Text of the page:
Vic Hoyland


Vic on his Sunday constitutional. This little stream runs off the moors, by little Anglo-Saxon/Viking St Gregory’s Minster, 1 mile from my English home. This Easter - when the daffodils appear (the bulbs were planted by monks - across Farndale - from Rievaulx, 1100s)

The younger Vic at La Jolla, San Diego, California

Born in Yorkshire in 1945, Vic Hoyland’s earliest interests were in painting, calligraphy and architecture, but after completing an Arts degree at Hull University and a prize winning work was submitted to the BBC, he decided to concentrate on music. Wilfrid Mellers invited Vic to undertake a doctorate at the then new music department at York University where his tutors were Robert Sherlaw Johnson and Bernard Rands. From 1980-1984 he was Haywood Fellow at the Barber Institute, then after two years at York University he returned to Birmingham as a full-time lecturer responsible for MDD, an interdisciplinary programme between music, drama and dance. He was subsequently Professor in Composition at Birmingham until his retirement in 2011. In 2015 he was made Emeritus Professor, in recognition of his longstanding and valued contribution to the University of Birmingham.

Commissions have come from many festivals – Aldeburgh, Almeida, Bath, Cheltenham, Warwick and Stratford, Huddersfield, South Bank and York – from organisations such as the BBC Symphony Orchestra and ensembles such as Lontano, the Arditti Quartet, Lindsay Quartet, BCMG, Endymion and Vocem. Works prior to 1994 are held by Universal Edition (Vienna). Works after 1994 are held by Composers Edition. Works include In transit for large orchestra which, together with Vixen, was recorded by the BBC Symphony Orchestra for NMC records. Most of Vic’s music has been broadcast on BBC Radio 3. The Other Side of the Air and Token are also available on NMC records. The second work in his orchestral triptych, Qibti was premiered at the Barbican on 18 December 2003 and conducted superbly by Sir Andrew Davis.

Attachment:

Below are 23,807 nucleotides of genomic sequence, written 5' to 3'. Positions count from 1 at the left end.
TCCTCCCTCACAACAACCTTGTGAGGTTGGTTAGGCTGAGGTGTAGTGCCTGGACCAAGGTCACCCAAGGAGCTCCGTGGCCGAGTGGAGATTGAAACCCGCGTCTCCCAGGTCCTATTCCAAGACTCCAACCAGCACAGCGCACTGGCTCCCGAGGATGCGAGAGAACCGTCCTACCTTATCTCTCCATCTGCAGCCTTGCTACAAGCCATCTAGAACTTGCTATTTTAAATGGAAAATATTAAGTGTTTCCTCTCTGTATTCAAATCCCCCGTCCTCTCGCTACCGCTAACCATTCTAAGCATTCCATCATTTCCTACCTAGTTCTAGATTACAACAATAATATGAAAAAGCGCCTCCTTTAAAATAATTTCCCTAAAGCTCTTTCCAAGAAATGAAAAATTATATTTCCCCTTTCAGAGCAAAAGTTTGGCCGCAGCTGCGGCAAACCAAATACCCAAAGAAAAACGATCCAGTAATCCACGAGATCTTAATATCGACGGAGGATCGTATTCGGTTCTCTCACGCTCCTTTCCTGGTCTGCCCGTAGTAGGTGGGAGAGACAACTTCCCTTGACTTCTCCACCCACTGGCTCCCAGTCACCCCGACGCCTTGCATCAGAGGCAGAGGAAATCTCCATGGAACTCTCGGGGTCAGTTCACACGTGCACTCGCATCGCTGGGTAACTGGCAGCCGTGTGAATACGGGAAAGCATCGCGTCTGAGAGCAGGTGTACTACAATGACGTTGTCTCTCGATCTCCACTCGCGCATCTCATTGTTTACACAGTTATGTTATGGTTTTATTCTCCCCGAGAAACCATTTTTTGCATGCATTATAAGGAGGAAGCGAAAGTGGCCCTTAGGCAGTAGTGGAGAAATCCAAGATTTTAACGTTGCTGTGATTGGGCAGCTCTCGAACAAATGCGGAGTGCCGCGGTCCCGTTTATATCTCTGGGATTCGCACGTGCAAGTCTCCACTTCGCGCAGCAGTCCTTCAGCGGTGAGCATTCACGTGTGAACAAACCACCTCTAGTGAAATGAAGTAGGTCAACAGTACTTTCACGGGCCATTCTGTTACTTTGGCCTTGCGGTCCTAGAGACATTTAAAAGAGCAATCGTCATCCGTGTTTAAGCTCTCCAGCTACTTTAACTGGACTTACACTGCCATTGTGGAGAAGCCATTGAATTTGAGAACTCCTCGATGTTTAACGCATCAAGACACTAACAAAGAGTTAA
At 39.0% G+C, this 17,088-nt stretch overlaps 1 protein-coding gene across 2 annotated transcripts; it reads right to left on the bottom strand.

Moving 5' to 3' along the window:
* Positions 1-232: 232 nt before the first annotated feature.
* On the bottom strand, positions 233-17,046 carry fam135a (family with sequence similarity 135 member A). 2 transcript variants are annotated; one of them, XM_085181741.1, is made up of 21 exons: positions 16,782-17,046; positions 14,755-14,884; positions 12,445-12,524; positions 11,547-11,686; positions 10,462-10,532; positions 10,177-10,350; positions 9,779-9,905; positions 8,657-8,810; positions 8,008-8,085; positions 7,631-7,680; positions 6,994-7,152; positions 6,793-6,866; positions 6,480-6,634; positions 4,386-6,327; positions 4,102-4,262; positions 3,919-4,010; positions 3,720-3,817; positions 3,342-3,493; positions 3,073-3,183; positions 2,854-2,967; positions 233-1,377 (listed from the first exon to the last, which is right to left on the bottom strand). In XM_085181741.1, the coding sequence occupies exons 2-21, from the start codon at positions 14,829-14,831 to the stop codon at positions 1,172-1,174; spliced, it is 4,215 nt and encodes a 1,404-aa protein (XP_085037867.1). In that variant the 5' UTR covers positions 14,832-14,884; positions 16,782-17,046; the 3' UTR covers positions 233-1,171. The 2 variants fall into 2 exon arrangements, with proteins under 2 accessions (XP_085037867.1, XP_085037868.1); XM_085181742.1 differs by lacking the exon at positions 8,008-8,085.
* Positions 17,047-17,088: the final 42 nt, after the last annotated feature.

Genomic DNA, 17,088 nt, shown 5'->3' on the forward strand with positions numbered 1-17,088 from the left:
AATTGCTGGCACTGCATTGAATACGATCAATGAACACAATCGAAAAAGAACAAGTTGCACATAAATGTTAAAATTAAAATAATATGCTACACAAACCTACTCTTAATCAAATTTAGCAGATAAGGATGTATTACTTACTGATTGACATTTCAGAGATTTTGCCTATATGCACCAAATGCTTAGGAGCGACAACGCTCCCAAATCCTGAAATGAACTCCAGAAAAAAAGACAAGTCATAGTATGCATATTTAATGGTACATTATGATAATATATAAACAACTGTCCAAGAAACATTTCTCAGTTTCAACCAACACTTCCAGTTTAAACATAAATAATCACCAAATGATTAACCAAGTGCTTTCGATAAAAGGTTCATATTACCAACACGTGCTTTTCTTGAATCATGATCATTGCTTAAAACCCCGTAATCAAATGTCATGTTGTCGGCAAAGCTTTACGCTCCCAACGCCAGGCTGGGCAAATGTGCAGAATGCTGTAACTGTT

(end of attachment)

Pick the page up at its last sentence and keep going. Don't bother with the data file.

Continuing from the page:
This performance was nominated for the Royal Philharmonic prize, for its large orchestral category, 2004. His piece for flute and piano, Sicilian Vespas was written in 2006 and first performed at Stratford Music Festival. May 2008 saw the premiere of Pierrot, a tribute to Pierre Boulez and performed in his presence. On 3 June 2009 Token was premiered by the Endymion Ensemble at the King’s Place London. The third and final part of Vic’s orchestral triptych, Phoenix, was premiered on 28 January 2009 by the BBC Symphony Orchestra, with a live broadcast on BBC Radio 3. Hey Presto! for 9 players, was given its world premiere by the BCMG, conducted by Diego Masson, on 16 October 2009 at the CBSO Centre, Birmingham. It was given a repeat performance by the same performers at Vic’s farewell concert, “Vale Victor”, at the Barber Institute, early 2011. A recent gift to Melinda Maxwell and Simon Limbrick is ‘Omer for oboe/cor anglais, and keyboard percussion with walking stick. His summa is WULF for 24 voices and 24 instrumentalists, completed May 2014. The four parts are titled WULF, NJAL, YSE and BHATA. Since his retirement at Birmingham he has moved home, to Yorkshire, and lives close to the North York Moors. He part lives in Sicily.